An Illinois Department of Children and Family Services (DCFS) employee who was viciously attacked last year while on the job has died, according to news reports.

Pamela Knight was attempting to take a 2-year-old boy into protective custody when she was allegedly beaten by 25-year-old Andrew Sucher of Rock Falls, Illinois. In the September 2 incident, officials say Sucher knocked the 59-year-old Knight down and kicked her in the head, fracturing her skull and causing permanent brain damage.

Knight, who spent two months in a coma after the assault and underwent multiple surgeries, died earlier this month. An autopsy performed by the Cook County medical examiner’s office determined that Knight died "complications of blunt force head injuries due to assault."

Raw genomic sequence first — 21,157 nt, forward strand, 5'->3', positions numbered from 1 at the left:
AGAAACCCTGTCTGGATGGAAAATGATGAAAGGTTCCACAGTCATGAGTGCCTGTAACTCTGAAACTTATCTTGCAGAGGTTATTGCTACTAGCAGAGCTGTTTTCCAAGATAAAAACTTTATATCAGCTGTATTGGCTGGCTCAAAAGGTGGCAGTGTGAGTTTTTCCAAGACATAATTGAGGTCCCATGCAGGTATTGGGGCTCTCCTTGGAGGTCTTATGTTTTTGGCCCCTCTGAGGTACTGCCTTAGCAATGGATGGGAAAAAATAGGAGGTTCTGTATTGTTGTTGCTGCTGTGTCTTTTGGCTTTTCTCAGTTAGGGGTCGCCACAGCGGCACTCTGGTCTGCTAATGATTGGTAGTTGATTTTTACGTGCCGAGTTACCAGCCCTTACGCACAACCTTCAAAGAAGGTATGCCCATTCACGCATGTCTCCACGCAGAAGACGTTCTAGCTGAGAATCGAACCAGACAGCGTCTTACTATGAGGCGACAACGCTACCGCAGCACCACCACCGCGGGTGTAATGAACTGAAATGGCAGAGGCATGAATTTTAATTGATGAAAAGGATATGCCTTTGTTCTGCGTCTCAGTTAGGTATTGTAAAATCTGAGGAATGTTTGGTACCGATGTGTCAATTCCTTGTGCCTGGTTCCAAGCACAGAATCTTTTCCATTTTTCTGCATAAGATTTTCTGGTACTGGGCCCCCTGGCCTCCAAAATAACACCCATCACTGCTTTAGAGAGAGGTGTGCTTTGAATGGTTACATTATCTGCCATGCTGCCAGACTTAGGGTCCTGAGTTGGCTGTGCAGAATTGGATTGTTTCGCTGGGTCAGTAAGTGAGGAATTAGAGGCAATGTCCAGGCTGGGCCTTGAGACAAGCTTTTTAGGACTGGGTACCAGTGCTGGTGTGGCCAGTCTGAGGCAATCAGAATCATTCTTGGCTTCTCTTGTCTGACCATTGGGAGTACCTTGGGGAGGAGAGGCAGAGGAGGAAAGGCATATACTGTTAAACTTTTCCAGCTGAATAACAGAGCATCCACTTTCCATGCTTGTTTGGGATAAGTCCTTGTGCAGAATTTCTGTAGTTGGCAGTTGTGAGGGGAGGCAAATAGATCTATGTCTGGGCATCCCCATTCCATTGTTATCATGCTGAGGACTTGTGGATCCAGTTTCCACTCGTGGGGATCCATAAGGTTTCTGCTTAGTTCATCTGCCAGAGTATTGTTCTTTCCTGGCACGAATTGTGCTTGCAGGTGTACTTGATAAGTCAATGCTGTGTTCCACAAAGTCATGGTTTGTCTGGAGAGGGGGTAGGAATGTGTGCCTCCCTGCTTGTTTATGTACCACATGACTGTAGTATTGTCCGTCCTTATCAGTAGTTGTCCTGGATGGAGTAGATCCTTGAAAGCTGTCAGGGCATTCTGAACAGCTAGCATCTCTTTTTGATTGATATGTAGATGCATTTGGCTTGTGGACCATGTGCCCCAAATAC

Sucher was previously charged with felony aggravated battery of a child in connection with an attack on a six-year-old boy. His girlfriend filed an order of protection against him and a two-year-old child was placed in the custody of his parents – which was where Knight went to look for the child. Although she had taken a police escort on an earlier visit to Sucher’s home, she did not request one for the Sept. 29 visit. DCFS workers are not allowed to carry Mace during home visits.

Falls has pleaded not guilty to attempted first-degree murder.

In a statement, DCFS director Beverly Walker said: “DCFS is deeply saddened by the passing of our colleague, Pamela Knight...The work many at DCFS do is not easy. Frontline staff are first responders to children and families in crisis and Pamela’s work has always set an example for all of us who work to protect children.”

AFSCME, the union that represents DCFS workers, has been urging DCFS to adopt new measures to keep child protective workers safe on the job, including improved training to identify and de-escalate dangerous situations, and greater freedom to work in pairs or call for a police escort if needed.

“We're pushing the employer to do everything possible to reduce the risks child protective workers face every day,” said AFSCME Council 31 Executive Director Roberta Lynch.